Joseph Eichler built the Bay Area in his own image.
Even those of us who have never lived in an Eichler home inherited the design and development sensibilities that he promoted with the thousands of residential units that he scattered across the region like dandelions; when it came to the post-war housing boom, Eichler was not just the man with the plan, he also drafted that plan.
But there is also a certain degree of tragedy in the Eichler legacy. While some municipalities make bids to preserve Eichler homes, city and state governments struggle to rescue the greatest Eichler development of all: access to livable, secure housing for everyday people.
I Like Eich
One of the first pieces of advice I ever got for writing about housing in the Bay Area is that local readers love to check out Eichlers on the market.
This seemed like good, practical know-how, so I took it to heart; I did not have the nerve to admit at the time that I didn’t really know what an Eichler was.
In certain circles, Eichler is not just a name or a style but a byword–practically a shibboleth. Eichler appreciators are almost a class unto themselves, and his homes inspire something close to a literal cult following.
And yet, some people still cannot really place the reference. “Eichler was a California guy; people in the rest of the country, even if they’re into architecture, they didn’t know him,” architectural historian Richard Brandi tells The Front Steps.
“He’s well known in the Bay Area, but unless you’re a Midcentury aficionado, this stuff gets esoteric very quickly; even many architect friends of mine don’t know him,” Brandi adds.
Many people, hearing his name and looking at his homes, assume Eichler was an architect. Actually he was a developer, working from the late 1940s through the ‘60s–and that’s why, even if you don’t know the name, you’re (possibly literally) living in his legacy.
Christian Dikas, historian at the conservation agency Page & Turnbull, tells The Front Steps that Eichler created probably around 11,000 homes in the state, including 2,500 just in Palo Alto, the greatest density of Eichler homes in the world.
(The exact number of Eichlers around is a matter of constant dispute; some sources credit him with many thousands more units.)
The famed Eichler style–”post-and-beam construction, striking roof forms, broad eaves, internal courtyards, and full-height windows that integrate the homes’ interior and exterior spaces,” as Dikas describes it, spawned so many fads and imitators that it’s almost impossible to grow up in a Northern California suburb without at some point entering a home that’s at least supposed to look like an Eichler.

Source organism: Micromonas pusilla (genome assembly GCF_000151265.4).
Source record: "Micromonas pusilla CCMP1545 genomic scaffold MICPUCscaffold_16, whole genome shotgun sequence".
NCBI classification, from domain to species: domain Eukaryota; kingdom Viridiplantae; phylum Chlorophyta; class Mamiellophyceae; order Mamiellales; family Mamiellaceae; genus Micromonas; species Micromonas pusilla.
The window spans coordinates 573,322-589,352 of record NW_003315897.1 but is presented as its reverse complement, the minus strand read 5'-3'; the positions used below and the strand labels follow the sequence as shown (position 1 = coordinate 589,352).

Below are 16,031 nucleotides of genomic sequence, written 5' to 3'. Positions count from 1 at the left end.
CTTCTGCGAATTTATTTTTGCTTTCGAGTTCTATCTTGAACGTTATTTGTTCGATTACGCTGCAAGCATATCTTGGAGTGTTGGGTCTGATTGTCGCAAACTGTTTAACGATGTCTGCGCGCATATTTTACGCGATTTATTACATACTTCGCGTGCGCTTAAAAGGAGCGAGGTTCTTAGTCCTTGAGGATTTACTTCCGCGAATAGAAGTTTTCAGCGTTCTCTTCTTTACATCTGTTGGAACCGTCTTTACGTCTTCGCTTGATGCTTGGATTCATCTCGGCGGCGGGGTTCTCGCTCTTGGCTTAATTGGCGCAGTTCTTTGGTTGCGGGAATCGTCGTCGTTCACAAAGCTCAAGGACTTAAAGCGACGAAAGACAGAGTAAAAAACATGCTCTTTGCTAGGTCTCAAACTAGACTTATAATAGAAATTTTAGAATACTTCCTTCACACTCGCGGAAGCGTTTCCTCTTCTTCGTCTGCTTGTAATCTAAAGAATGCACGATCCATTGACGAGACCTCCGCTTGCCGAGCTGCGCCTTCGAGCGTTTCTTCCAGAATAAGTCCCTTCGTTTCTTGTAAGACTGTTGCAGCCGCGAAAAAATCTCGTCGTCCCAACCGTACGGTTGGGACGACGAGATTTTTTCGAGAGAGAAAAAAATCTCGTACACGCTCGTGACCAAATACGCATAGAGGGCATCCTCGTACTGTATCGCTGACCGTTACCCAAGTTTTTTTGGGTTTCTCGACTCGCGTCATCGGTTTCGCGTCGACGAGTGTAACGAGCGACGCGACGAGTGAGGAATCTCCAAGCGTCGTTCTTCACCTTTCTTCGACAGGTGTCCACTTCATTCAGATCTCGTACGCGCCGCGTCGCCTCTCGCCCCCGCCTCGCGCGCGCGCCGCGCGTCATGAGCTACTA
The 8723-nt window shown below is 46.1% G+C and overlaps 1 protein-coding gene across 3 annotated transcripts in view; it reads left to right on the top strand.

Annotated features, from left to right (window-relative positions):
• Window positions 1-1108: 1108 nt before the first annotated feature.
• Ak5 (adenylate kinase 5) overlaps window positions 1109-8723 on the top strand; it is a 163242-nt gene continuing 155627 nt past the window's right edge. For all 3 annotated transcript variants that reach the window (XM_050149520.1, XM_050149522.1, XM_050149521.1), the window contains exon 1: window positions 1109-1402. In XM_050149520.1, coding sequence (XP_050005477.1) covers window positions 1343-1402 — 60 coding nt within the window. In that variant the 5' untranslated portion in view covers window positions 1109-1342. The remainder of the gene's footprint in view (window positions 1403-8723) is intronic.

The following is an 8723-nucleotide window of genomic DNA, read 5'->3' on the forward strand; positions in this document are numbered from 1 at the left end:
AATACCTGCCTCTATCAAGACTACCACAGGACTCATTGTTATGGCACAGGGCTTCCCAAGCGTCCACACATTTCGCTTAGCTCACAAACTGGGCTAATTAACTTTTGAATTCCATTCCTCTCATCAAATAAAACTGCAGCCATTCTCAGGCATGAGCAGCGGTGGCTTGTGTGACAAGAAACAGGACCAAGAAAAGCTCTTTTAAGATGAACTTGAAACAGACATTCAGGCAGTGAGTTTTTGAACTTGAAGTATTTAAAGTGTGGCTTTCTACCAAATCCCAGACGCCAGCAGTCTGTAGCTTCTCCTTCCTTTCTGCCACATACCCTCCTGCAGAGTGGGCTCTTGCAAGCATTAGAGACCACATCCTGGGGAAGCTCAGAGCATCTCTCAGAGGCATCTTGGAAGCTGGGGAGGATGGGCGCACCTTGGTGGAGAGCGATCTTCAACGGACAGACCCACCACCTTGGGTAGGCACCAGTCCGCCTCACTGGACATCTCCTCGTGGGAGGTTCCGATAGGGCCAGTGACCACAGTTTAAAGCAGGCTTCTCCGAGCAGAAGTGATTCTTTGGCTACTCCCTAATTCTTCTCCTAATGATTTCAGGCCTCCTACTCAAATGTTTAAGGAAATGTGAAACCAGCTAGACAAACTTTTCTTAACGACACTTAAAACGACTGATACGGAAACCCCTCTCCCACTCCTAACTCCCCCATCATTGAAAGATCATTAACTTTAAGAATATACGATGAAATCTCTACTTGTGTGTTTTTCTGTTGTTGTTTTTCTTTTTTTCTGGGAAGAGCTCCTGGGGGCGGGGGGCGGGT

A 2015 NPR story hailed Eichler as the man who “built the suburbs.” The secret of his success: “well-designed, well-built tract homes to the masses.”
They were good homes, but the secret to Eichler’s success was more than that: They were exactly the homes Bay Area needed, built exactly when the region needed them. Modern housing hawks rarely get to create new developments on that scale these days–because the world Eichler lived in was in many ways very different from our own.
According to the 2002 book Eichler: Modernism Rebuilds the American Dream, Eichler was born in New York in 1900 to Jewish immigrant parents. He studied business and moved to the Bay Area in 1925, then worked 20 years as the CFO of his in-law’s wholesale foods company.
That sounds like exactly the kind of bucolic (if uninteresting) American middle class life that would put Joe on a straight and easy path to retirement and historical anonymity.
But Eichler rented a Frank Lloyd Wright-designed house in Hillsborough in 1943, and apparently his outlook was never the same: He was enchanted (possibly obsessed) with Wright’s use of space, calling it a “revelation.”
At the time, most critics and builders assumed modernist architecture didn’t have mass commercial appeal; that sort of thing was only meant for artists, dreamers, and eggheads.
But hey, Eichler was a middle-class guy; successful, certainly, but not a tycoon. If he loved Wright, why wouldn’t other Bay Area buyers–if only someone built homes in that style for them? He went into the building business for himself in 1947.
Eichler employed progressive, forward-thinking architects to dream up his homes. And during a period when we most associate the suburbs with redlining and other racist housing policies, Eichler defied the system and sold to every buyer, regardless of race or nationality.
At the time, Eichler tracts were a hit–and with a great many buyers, they still are. Which is where the irony creeps into his legacy.
To be sure, part of the appeal of Eichler homes today is the allure of 20th century romance–back when the American dream was still well within the grasp of most Californians.
“Yes, I have written cute articles about Eichler owners who wear vintage fashion, fill their homes and 50s retro collectables, and the like, and even drive cars built the same year as their homes,” Dave Weinstein, editor of CA-Modern and the Eichler Network, tells The Front Steps.